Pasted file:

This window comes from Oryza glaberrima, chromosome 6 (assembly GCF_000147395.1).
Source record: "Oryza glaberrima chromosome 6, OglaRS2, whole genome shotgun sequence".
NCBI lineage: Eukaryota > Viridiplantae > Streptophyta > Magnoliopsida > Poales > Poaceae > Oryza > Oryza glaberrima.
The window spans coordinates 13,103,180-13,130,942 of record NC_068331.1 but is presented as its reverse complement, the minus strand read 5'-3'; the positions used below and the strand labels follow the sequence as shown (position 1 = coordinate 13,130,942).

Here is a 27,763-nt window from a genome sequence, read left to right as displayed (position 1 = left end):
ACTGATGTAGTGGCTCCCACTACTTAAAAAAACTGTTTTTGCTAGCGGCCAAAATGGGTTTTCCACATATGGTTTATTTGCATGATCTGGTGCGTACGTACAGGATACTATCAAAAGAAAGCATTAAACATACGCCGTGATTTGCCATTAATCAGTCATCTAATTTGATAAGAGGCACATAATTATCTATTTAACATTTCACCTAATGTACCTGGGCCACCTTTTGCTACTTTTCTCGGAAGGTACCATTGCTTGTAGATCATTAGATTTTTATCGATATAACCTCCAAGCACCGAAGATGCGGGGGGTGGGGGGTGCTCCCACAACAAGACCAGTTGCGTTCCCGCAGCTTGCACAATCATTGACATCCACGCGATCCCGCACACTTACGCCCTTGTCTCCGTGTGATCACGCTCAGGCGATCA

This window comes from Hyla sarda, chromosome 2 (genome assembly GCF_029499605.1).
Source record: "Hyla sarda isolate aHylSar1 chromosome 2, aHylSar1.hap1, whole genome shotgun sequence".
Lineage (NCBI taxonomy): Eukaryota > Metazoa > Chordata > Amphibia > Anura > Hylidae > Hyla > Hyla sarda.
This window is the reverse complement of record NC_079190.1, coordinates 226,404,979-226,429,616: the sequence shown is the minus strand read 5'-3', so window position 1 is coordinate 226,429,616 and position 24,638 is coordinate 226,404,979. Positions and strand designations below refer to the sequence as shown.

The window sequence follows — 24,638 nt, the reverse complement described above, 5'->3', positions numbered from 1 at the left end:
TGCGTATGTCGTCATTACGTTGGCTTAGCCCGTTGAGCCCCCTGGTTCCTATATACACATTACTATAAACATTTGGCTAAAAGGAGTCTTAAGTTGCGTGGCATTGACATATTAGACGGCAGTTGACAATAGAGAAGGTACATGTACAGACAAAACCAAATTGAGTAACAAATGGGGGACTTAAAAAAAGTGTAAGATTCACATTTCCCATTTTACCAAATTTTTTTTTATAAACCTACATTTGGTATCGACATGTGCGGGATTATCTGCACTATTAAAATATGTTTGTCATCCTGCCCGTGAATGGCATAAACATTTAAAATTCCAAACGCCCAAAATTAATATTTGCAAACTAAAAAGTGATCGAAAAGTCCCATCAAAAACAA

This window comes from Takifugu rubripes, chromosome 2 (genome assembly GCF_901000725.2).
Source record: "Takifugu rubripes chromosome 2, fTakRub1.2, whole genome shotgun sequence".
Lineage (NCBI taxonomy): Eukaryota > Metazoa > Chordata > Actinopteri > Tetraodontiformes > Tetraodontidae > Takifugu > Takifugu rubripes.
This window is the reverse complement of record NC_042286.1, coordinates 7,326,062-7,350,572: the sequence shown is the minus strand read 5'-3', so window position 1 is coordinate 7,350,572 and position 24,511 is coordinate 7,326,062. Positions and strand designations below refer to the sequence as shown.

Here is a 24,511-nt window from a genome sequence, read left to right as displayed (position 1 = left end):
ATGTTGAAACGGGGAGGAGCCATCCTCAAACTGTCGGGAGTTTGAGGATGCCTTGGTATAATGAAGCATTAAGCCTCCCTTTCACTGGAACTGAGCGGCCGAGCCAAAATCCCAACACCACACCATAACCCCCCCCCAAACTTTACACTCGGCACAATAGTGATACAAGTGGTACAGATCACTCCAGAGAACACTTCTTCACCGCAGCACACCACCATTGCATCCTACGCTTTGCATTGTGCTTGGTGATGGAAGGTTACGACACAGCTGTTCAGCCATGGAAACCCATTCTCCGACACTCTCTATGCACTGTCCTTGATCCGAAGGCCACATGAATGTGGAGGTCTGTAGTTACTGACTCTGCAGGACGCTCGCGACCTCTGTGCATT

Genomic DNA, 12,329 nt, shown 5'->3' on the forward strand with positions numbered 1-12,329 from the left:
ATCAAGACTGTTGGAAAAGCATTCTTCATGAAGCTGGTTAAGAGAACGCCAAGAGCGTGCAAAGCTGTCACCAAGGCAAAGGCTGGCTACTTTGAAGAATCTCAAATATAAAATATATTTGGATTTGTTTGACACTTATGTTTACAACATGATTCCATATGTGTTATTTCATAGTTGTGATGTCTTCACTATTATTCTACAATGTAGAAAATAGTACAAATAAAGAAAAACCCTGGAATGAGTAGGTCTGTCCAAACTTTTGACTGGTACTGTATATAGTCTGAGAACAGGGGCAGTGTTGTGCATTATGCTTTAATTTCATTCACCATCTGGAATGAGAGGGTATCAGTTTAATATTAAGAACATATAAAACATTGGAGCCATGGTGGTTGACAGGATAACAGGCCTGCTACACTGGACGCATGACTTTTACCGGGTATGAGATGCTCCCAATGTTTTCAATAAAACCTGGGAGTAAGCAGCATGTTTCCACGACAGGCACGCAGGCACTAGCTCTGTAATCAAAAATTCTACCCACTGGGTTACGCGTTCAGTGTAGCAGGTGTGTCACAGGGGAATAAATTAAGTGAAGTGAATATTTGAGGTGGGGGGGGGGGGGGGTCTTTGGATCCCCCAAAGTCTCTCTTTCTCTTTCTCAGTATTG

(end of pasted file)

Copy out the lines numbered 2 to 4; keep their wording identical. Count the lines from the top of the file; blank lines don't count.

Source record: "Oryza glaberrima chromosome 6, OglaRS2, whole genome shotgun sequence".
NCBI lineage: Eukaryota > Viridiplantae > Streptophyta > Magnoliopsida > Poales > Poaceae > Oryza > Oryza glaberrima.
The window spans coordinates 13,103,180-13,130,942 of record NC_068331.1 but is presented as its reverse complement, the minus strand read 5'-3'; the positions used below and the strand labels follow the sequence as shown (position 1 = coordinate 13,130,942).